It was inevitable really wasn’t it? The £35bn black hole in the UK government’s finances through the loss of road fuel tax revenue and a CO2 based Vehicle Excise Duty (VED) scheme that was designed to push the move to low and zero carbon vehicles has left the treasury wondering how the heck it’s going to pay for everything. Although EV’s are more expensive on the whole, so they get more VAT revenue which is usefully forgotten in the report issued today by UK Govt.
So, how do the Whitehall mandarins get back this c. £35bn per year in future to help pay for all the COVID related debt (and lets remember that fuel duty revenue dropped significantly as no-one was going anywhere in the lockdowns and the pump prices plummeted too due to lack of demand)? I think it was always obvious that it would be via road pricing – its the only fair way really, and all of those who (like me) have been riding the free buffet of EV ownership for nearly ten years paying 5% VAT on our fuel and zero tax may feel a bit hard done by – “we sacrificed our range-confidence for the environment!” Fuel duty, like it or hate it, is a virtually perfect tax – if you do more miles, you use more fuel and you pay more towards the upkeep of shared resources like roads, or the NHS bills for lung disease patients in hospitals. Bigger vehicle? More fuel, more tax. VED adds a balancing power to this so if you have a tiny car, you pay less again than those in the big cars that might wear the roads more. HGVs pay a phenomenal rate of VED too.
The question is, how do we ensure that you pay an equal or less amount for the road pricing /new VED scheme and it be as fair as what is arguably a pretty fair taxation system? …and how do the current government, faced with having to make people pay more tax generally when all their bills are going up? I’d hate to work in Govt, I really would.
In my mind, the best way would be reinstate VED regardless of fuel type – it is bonkers frankly that an over 2 tonne Tesla Model X pays zero VED – its a big, heavy thing, and a luxury. It also goes way less far on its energy than a Model 3 – a 75KwH Model X has a range around 150 miles, a Model 3 with the same battery could touch 300 on a good day. So lets bring back £300+ of VED for the Model Xs and Mercedes EQCs and return £7bn according the report above in 2023. Won’t this put people off EVs? Well, the horse has already bolted here, so you won’t slow the uptake as all manufacturers know this is their future – its led as much by the industry now as consumers. If you really want to put off buying a petrol/diesel then slap £200 on top again – the Lambo buyers can afford it, trust me.
The rest is easy to restore, but contentious. You don’t want to disadvantage those who have to use their cars but are on a lower income (teachers/NHS/social care staff etc). So if we say that tolls in cities are to become a thing, then don’t charge residents who have to have to use these roads everyday (a la Dart Charge local resident zone). It would be difficult, if not impossible to set up ANPR on every single little rural road, so my suggestion would be not to charge for them which would keep things more affordable for those in rural areas who are again reliant on motor vehicles to get around. Motorways are already camera covered, and major trunk roads like the A12 near where I live. These roads would be easy to charge for use of, and to stop people trying to avoid them and making the local roads congested, you could reduce or remove the charges in off-peak periods. It’s amazing the behavioural change you can see when people think they’ll save a few bob by being savvy.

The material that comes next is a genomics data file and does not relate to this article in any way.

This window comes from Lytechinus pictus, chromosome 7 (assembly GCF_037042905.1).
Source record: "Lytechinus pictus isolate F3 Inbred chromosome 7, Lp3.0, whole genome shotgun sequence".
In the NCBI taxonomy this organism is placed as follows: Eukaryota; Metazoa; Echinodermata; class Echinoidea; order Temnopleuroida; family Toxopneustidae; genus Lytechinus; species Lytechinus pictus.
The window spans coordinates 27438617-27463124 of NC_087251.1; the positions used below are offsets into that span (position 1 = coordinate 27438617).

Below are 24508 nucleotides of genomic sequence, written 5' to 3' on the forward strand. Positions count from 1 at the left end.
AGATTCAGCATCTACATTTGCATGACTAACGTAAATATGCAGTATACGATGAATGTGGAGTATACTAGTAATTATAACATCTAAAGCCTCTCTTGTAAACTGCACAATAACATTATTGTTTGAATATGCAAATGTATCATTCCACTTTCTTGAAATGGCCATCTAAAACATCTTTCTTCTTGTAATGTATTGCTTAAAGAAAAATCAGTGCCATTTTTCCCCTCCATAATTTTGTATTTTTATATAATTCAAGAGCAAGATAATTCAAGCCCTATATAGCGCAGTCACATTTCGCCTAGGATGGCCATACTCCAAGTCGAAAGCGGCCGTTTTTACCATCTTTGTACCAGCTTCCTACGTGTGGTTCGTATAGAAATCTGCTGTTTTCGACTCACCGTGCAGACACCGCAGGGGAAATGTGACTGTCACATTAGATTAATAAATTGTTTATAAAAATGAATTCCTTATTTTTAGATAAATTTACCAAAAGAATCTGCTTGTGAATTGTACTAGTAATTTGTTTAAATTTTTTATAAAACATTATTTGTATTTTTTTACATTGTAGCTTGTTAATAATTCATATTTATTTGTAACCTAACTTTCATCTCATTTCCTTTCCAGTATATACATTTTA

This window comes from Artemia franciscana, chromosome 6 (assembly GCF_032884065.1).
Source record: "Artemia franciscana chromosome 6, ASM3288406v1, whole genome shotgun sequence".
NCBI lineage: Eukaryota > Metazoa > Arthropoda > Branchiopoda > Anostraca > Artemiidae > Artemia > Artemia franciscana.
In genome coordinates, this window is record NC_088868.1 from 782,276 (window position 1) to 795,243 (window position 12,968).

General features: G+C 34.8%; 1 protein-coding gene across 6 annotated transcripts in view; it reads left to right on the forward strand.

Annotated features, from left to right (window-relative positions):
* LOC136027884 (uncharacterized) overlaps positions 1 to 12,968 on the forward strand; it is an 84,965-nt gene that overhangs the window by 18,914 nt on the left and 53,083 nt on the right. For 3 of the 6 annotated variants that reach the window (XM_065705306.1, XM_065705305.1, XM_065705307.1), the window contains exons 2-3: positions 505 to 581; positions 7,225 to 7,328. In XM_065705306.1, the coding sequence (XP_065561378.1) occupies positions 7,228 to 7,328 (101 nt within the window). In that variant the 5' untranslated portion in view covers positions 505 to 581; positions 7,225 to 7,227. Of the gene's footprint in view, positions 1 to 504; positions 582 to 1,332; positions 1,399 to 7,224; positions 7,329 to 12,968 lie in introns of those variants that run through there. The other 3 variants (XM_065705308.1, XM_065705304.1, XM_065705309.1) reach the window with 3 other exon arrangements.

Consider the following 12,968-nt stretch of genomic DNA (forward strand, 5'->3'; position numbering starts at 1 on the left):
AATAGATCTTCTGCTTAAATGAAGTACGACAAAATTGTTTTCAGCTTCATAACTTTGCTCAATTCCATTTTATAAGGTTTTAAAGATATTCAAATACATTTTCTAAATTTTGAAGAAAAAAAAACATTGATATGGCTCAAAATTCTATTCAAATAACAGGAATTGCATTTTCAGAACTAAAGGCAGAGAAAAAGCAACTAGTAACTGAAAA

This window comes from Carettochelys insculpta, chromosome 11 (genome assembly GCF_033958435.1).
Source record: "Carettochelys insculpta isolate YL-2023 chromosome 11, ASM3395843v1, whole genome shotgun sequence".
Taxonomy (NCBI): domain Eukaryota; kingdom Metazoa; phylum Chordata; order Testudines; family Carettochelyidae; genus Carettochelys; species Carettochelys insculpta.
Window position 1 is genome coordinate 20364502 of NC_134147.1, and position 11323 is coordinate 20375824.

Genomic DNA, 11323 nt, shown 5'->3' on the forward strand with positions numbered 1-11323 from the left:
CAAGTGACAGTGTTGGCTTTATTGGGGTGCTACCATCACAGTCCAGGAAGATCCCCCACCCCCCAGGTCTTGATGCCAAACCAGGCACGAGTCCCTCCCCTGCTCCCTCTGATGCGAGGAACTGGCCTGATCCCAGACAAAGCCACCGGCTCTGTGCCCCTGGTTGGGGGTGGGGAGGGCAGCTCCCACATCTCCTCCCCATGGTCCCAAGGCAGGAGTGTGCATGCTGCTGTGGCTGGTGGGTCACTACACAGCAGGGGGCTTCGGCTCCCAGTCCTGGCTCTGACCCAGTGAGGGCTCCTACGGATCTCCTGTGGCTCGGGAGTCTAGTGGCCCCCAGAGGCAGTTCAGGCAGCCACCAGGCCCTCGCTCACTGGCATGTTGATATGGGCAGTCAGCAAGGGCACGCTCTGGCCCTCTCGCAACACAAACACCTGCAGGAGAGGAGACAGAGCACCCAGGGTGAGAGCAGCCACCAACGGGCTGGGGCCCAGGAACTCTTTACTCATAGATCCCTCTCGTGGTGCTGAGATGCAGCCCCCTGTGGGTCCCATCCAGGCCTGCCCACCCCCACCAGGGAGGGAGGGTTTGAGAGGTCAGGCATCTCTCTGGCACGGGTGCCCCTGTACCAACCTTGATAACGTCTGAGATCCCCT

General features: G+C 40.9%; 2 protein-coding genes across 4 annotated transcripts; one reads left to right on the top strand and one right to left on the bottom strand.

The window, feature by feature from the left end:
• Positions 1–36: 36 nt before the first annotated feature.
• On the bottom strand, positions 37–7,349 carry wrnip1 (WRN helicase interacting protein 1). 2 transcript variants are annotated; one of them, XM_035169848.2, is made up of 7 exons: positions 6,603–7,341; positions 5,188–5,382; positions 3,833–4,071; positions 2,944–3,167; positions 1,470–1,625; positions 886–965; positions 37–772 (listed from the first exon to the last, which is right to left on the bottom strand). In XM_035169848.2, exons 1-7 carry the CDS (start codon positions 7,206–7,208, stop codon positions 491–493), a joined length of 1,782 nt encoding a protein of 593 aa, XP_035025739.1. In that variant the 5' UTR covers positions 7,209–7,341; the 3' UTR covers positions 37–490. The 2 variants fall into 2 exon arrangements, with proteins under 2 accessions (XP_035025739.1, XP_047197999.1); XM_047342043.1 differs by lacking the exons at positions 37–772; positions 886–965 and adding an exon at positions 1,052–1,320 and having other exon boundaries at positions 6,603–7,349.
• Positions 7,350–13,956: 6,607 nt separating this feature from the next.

Road charges are inevitable, and when you think about it, it is quite a fair system. As always, the devil is in the detail and not only that, huge changes like this will inevitably cause backlash from the public. It was tried in 2007 and 1.8 million people signed a petition to prevent it. The thing is, rather than a blanket charge of £1.30 a mile (which would be £2 odd now), which for many people would have cost the same as their VED for a year in a single 100 mile trip, we can be more intelligent about it now. Our ANPR system is more developed and its easy to track vehicles accurately now too as many have factory tracking systems fitted. Also, let’s not forget you’re not paying £500+ per year in fuel duty if you have an EV and charge it at home. It’s also high time that the UK removed VAT on public charging – VAT is a tax for non-essential luxury goods – fuel is not that. Even the 5% rate for energy goes against the spirit of things. Even more in the light of the energy crisis.
So yes, it might not look fair to many, but what is the better solution that isn’t over complex, or would cost billions to set up? I can’t think of one, but we need to make sure that we don’t end with something that disadvantages those who cannot pay or are unable to use public transport. For what it’s worth, I don’t believe wide-scale private car ownership (when we don’t use them 90% of the time) is the right option either, but that’s for a longer blog post!